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    When you buy a new furnace or air conditioner, there are lots of parameters you need to consider. The AFUE and/or SEER rating or a system can help you find a system at your desired efficiency level, and the heating capacity gives you the information you need to ensure that the unit has what it takes to keep the temperature in your home or business at a comfortable level. Heating capacity is a measure  of the amount of hot or cold air that the unit can produce, and it is measured in British Thermal Units (BTU).

    If you’re a homeowner looking to replace both your furnace and air conditioner, or if you’re a homebuilder putting in systems for a new building, you might automatically assume that the BTU you need is the same for both the furnace and the air conditioner -- but that’s not always the case. The main factor that determines your heating capacity needs is the size of the building, but other factors can lead you to choose a system that is on either the high or low end of the appropriate BTU spectrum for your building size.

    BTU Ranges for Whole-Building HVAC Systems

    If you are looking for an air conditioner or furnace to meet the cooling needs of an entire home or business, your heating capacity options vary widely. At the low end, you can buy a furnace or air conditioner with a 40K or 50K BTU. However, based on size alone, the heating capacity needs of most homes and businesses fall between 60K BTU and 100K BTU. For unusually large buildings, furnaces or air conditioners with 120K to 150K BTU may be required.

    For every building size, there is a range of appropriate BTUs, which can be determined based on a variety of factors. Aside from size, some of the things that can cause your BTU needs to differ between your air conditioner and your furnace include the following:

     

    • Location. If you live in a location that is cold for most of the year, with summer temperatures topping out around 80, you can get away with  a lower BTU for your air conditioner than your furnace. Conversely, if you live in a warm location where the temperature never drops below freezing, the amount of heat to keep your house comfortable in the winter will be lower, so your furnace may not need as high a BTU as your air conditioner.
    • Size and location of windows. East- and south-facing windows are great for keeping a building warmer in the winter, which may lower the necessary BTU. At the same time, if the windows are large and hard to cover in the summer, you may need an air conditioner with a higher BTU to keep the building comfortable in the warmer months.
    • Personal preference. Regardless of the time of year, some people prefer a cool living environment, while others would rather stay warm and toasty. If you’re in the former group, it might make more sense to choose an air conditioner on the high end of the BTU spectrum for your building size and a furnace on the low end. If you’re in the latter category, the opposite strategy may be ideal for you.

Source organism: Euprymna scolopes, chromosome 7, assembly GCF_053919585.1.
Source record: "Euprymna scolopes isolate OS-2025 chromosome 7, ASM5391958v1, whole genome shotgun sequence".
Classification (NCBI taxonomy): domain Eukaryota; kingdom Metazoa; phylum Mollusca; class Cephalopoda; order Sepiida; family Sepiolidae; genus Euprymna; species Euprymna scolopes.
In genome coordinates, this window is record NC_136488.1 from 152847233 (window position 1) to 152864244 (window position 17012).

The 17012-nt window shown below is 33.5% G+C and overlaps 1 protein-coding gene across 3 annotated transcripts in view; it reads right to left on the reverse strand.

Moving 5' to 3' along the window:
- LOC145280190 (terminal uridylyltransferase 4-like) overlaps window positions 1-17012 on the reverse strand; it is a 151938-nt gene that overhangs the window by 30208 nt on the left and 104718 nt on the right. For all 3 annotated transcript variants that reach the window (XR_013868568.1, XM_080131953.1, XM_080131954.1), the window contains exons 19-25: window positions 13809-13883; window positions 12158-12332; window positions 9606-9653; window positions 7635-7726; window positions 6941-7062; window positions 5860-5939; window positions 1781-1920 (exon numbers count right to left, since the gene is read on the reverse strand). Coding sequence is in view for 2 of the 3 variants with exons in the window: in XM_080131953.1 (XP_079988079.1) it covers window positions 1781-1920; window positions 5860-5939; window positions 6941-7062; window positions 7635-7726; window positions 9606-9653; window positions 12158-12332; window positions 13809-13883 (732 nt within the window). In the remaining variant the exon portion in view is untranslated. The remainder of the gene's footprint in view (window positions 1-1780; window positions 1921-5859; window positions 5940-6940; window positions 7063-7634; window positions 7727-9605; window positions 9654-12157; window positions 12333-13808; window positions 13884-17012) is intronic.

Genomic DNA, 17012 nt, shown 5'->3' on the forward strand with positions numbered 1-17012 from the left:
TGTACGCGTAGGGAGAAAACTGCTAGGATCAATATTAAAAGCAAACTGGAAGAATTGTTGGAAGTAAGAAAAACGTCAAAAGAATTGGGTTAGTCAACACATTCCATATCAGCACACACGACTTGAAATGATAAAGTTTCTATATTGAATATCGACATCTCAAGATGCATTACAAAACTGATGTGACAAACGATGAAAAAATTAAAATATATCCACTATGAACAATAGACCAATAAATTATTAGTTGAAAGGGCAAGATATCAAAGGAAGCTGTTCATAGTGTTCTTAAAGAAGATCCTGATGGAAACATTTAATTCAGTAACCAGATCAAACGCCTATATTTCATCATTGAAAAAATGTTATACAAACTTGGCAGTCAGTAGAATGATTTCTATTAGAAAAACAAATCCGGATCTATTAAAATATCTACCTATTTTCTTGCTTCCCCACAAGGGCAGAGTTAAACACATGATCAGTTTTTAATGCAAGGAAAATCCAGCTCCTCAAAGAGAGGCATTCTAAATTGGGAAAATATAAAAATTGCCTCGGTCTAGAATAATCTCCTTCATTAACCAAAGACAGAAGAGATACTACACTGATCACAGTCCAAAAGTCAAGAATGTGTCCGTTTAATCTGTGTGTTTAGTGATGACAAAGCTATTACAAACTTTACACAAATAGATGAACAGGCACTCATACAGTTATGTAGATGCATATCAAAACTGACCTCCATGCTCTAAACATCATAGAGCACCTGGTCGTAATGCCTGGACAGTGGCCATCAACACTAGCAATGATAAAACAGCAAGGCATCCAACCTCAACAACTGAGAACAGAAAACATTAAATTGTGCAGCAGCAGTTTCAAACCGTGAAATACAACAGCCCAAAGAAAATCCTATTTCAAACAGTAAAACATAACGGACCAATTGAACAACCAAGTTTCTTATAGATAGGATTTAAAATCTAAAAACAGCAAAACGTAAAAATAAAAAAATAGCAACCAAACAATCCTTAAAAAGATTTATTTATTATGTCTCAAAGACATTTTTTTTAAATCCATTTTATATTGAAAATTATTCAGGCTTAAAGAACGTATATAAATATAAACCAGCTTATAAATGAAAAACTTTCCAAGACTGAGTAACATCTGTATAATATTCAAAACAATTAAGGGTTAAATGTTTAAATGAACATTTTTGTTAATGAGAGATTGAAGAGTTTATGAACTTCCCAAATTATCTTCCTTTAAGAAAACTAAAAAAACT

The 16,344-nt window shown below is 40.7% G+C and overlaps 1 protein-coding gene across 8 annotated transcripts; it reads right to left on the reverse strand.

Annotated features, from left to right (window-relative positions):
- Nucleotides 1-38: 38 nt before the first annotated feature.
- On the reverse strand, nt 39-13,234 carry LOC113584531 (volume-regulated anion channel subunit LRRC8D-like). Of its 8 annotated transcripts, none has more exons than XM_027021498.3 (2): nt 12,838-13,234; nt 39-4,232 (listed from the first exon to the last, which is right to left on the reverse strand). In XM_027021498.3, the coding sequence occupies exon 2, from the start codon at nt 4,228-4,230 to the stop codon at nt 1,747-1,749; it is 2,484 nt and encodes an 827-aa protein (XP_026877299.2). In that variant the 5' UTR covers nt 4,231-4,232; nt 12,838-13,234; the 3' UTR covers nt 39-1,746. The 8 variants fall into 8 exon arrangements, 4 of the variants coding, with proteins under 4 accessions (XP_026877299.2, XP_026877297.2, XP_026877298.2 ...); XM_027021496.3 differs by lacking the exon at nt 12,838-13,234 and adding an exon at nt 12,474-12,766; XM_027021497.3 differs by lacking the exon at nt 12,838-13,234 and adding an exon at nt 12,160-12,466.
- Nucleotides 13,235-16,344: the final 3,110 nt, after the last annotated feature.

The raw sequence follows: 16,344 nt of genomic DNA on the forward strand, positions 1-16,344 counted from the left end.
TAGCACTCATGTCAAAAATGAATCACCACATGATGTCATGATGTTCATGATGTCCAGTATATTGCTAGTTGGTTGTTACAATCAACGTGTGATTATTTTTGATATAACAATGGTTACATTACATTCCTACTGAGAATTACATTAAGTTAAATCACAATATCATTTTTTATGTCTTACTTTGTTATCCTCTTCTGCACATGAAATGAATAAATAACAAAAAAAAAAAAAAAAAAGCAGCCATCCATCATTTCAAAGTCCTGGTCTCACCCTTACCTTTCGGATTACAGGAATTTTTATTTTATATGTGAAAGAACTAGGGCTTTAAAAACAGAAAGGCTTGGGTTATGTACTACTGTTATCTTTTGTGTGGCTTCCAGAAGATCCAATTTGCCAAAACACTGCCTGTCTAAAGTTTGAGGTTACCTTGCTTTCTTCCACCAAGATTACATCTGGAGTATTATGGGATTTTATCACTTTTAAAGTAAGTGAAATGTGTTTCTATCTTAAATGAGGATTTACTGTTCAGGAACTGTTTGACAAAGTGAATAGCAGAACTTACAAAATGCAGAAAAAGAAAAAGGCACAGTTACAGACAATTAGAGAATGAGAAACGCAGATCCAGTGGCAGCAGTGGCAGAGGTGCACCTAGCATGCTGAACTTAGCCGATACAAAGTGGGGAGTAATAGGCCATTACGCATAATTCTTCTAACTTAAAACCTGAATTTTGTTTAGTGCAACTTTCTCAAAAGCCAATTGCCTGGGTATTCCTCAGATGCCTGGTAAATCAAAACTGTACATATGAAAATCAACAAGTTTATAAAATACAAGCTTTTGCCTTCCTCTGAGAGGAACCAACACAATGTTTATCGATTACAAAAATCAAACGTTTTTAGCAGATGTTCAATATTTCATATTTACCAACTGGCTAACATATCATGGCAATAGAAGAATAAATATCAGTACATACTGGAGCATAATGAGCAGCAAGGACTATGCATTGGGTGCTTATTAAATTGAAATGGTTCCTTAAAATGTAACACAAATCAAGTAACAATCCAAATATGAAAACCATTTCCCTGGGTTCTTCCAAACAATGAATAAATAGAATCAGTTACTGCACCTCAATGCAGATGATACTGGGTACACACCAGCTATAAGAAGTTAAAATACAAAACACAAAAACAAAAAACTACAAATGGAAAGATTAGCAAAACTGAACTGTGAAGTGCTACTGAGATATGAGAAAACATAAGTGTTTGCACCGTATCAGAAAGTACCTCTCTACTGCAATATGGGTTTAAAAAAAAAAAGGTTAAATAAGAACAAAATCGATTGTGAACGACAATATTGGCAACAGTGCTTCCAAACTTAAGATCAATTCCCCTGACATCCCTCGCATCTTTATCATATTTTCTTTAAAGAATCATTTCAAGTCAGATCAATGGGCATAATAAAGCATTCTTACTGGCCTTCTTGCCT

No matter what you’re looking for in an HVAC system, National Air Warehouse can help you find what you need. Contact us today for more information about our products!

  • Eliminating Mold with a Germicidal Ultraviolet Air Treatment Kit

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    Over the last few months, millions of Americans have been impacted by a series of devastating hurricanes. Across the South, homes and businesses have been left without power for days or even weeks. Flooding has also been common. As a result of the heavy rains and recent flood events, many building owners are now dealing with the presence of harmful mold. Read on to learn more about a cutting-edge technology that may help you solve the problem: a germicidal ultraviolet air treatment kit.

    How Ultraviolet Light Destroys Mold and Other Microbes

    It’s been over a hundred years since scientist Niels Finsen was awarded the Nobel Prize in Medicine for discovering that ultraviolet light can effectively treat tuberculosis. In 1903, he earned the prize when he found that it was possible to kill the bacteria that cause tuberculosis by exposing them to ultraviolet light. Today, scientists know that ultraviolet light damages the DNA of microbes (such as bacteria and fungi), which disrupts cellular processes that are essential for life. Thus, ultraviolet light has been applied as a germicidal strategy in a wide range of industries -- including HVAC.

    Getting Rid of Mold In Your Home or Business

    Even if the flooding in your home was minimal, the slightest bit of mold exposure can lead to major problems. There are lots of myths going around about how to get rid of mold. Some of the myths you might have heard include the following:

    • MYTH: The mold will go away when the carpet dries out.
    • MYTH: You can get rid of mold by painting over it.
    • MYTH: Bleach is effective for destroying all types of mold.
    • MYTH: Mold is natural, so it’s nothing to worry about.

    In fact, even if the carpet dries out in a few days, mold can persist for weeks, months, or even years if it the situation is not addressed. And painting over it does NOTHING to fix the problem. While bleach does destroy some types of mold, there are certain species of fungi that are resistant, and it does not kill mold on porous surfaces. Moreover, bleach does nothing to address the problem of mold spores in the air. And finally, certain types of mold can cause serious health problems, so if your home or business has been exposed to mold as a result of the recent hurricanes, you should take action immediately.

    A germicidal ultraviolet air treatment kit is an excellent solution. This technology can eliminate mold spores from the air in your home or business in less than a second. Even in rooms with a high concentration of mold spores, an ultraviolet air treatment kit is highly effective.